Patrol urges caution as Durham school year begins
As the regular school year begins Monday for Durham Public Schools, the N.C. State Highway Patrol is urging motorists to use extra care on the roads and schoolchildren to be careful getting on and off the bus.
More than 700,000 students will be transported on school buses each day across North Carolina. On average, five to six children are killed and about 5,500 are injured in school bus-related accidents each year, according to the National Highway Traffic Safety Administration.
The patrol says the most dangerous part of the school bus ride is when children get on and off the bus. Loading and unloading is where children are in the most danger of not being seen by the bus driver.
Specifically, that includes the 10-foot area in front of the bus where the driver may be too high to see a child; both sides of the bus, where a child may be in the driver’s blind spot; and the area behind the bus. Many pedestrian fatalities in school-bus related crashes involve children between 5 and 7 years old.
To avoid deaths and injuries, drivers, children and parents are advised to follow these safety tips:
-- When backing out of a driveway or leaving a garage, watch for children walking or bicycling to school.
-- When driving in neighborhoods with school zones, watch for young people who may be thinking about getting to school, but may not be thinking of getting there safely.
-- Slow down. Watch for children walking in the street, especially if there are no sidewalks in neighborhood.
-- Watch for children playing and congregating near bus stops.
Be alert. Children arriving late for the bus may dart into the street without looking for traffic.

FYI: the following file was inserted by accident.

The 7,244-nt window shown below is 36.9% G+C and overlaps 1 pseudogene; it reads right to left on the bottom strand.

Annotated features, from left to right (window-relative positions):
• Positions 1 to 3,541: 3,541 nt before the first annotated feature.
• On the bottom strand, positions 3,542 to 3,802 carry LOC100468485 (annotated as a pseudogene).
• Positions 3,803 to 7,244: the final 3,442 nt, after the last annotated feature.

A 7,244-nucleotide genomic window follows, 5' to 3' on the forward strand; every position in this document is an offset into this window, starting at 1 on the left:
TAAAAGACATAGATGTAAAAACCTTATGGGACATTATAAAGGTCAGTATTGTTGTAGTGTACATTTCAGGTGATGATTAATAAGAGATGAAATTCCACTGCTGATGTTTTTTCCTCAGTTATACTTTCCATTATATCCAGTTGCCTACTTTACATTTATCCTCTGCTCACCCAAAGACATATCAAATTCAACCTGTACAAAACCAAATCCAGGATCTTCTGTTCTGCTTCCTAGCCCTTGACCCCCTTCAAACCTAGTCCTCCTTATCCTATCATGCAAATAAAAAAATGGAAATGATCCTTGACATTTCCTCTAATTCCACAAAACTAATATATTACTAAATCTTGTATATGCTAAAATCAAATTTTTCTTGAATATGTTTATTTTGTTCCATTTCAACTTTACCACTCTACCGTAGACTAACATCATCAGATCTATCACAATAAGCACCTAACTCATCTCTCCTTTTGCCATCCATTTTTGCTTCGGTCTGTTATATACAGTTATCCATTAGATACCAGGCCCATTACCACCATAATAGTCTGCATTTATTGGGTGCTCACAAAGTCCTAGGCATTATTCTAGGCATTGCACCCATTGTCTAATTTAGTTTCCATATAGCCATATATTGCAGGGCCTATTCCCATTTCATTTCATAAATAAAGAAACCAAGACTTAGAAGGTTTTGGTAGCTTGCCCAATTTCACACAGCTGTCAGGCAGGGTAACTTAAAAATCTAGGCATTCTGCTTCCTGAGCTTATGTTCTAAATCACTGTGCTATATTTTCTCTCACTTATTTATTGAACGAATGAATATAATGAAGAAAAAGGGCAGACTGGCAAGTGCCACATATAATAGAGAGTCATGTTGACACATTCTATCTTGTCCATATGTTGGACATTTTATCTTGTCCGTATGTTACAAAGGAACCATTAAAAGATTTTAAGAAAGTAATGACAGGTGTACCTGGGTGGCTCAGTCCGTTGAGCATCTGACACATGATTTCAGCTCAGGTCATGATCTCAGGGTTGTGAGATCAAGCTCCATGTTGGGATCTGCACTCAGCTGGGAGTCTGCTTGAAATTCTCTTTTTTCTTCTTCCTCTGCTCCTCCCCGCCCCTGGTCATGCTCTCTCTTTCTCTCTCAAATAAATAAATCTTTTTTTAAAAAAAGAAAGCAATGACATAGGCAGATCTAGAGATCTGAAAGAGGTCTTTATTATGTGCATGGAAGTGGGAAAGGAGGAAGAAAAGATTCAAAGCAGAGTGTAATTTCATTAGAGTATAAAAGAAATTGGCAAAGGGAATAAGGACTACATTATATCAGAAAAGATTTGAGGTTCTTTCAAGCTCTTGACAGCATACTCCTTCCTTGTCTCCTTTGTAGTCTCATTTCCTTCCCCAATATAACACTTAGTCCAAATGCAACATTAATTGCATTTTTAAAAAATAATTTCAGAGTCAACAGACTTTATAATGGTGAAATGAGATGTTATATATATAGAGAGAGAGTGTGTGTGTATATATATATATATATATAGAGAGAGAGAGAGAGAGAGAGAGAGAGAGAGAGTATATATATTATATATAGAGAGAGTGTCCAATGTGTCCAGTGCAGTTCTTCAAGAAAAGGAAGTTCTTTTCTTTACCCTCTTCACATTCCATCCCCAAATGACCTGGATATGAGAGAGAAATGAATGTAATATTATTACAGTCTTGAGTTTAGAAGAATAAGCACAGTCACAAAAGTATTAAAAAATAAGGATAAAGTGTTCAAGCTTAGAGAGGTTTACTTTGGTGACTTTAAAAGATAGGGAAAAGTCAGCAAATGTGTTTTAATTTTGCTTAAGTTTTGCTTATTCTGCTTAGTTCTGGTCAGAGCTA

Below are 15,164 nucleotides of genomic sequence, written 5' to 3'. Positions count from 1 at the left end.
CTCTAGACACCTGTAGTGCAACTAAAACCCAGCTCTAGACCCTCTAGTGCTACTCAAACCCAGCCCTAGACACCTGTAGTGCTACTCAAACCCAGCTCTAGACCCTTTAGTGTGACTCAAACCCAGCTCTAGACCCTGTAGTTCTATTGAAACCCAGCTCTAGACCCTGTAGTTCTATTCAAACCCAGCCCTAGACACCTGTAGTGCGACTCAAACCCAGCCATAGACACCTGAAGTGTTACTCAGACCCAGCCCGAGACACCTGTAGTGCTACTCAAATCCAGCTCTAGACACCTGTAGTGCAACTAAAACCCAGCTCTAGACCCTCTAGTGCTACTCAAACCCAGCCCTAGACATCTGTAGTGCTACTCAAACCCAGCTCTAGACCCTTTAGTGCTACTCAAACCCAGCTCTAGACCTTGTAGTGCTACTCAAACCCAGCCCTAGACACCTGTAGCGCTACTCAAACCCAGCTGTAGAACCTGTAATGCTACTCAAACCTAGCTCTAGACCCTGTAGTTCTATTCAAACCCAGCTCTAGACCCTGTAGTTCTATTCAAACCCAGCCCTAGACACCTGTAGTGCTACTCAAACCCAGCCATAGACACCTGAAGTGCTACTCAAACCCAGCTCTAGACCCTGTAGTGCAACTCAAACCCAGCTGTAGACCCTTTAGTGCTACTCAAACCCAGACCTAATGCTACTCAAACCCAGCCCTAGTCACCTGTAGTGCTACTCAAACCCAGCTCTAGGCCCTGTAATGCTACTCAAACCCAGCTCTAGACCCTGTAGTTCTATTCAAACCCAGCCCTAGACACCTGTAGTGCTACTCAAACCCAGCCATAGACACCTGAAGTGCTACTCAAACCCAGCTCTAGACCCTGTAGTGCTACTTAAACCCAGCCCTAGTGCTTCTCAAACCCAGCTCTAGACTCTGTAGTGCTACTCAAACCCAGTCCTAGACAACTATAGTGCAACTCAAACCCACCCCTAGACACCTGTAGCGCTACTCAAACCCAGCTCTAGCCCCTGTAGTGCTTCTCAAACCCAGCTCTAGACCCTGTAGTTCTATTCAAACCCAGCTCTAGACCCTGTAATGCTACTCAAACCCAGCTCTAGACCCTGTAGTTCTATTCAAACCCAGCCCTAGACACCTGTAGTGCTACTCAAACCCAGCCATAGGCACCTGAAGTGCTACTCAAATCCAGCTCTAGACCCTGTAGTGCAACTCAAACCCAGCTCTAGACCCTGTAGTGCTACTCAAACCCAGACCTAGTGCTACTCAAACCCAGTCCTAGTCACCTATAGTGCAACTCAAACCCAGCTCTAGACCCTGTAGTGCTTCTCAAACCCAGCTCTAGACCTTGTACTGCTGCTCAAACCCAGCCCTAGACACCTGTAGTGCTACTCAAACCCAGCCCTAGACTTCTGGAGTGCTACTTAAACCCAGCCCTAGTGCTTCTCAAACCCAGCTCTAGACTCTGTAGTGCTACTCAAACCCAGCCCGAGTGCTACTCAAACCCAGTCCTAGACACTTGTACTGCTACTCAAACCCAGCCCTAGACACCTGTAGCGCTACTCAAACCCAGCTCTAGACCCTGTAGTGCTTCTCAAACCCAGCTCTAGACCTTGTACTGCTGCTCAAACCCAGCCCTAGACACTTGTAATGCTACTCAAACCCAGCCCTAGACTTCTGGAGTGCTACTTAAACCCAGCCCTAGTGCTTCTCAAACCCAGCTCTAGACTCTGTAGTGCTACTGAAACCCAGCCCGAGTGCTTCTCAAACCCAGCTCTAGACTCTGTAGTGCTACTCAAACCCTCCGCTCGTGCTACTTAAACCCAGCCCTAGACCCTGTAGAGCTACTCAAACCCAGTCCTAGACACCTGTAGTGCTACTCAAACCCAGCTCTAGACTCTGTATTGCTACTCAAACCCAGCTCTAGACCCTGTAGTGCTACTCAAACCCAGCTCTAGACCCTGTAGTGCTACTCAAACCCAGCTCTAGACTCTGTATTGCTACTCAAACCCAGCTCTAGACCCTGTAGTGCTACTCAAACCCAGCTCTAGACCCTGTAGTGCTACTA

-- Learn and obey the school bus laws in your state. Learn the “flashing signal light system” that school bus drivers use to alert motorists of impending actions. Yellow flashing lights indicate that the bus is preparing to stop to load or unload children. Motorists should slow down and prepare to stop their vehicles. Red flashing lights and extended stop arms indicate that the bus has stopped, and that children are getting on or off. Motorists must stop their cars and wait until the red lights stop flashing, the extended stop sign is withdrawn, and the bus begins moving before they can start driving again.
-- Get to the bus stop at least five minutes before the bus is scheduled to arrive.
-- When the bus approaches, stand at least three giant steps (six feet) from the curb, and line up away from the street.
-- Wait until the bus stops, the door opens and the driver says that it's OK before stepping onto the bus.
-- If you have to cross the street in front of the bus, walk on the sidewalk or along the side of the road to a point at least five giant steps (10 feet) ahead of the bus before you cross. Be sure that the bus driver can see you, and you can see the bus driver.
-- Use the handrails to avoid falls. When exiting the bus, be careful that clothing with drawstrings and book bags with straps don't get caught in the handrails or doors.
-- Never walk behind the bus.
-- Walk at least three giant steps away from the side of the bus.
-- If you drop something near the bus, tell the bus driver. Never try to pick it up because the driver may not be able to see you.
-- Teach children to follow these common sense practices to make school bus transportation safer.
For more information on North Carolina’s stop arm law, go to the following link: http://www.ncbussafety.org/SchoolBusSafety/SBSWlaw.html.
For more information on highway safety, contact 1st Sgt. Jeff Gordon at 919-733-5027 or Jeff.Gordon@ncdps.gov.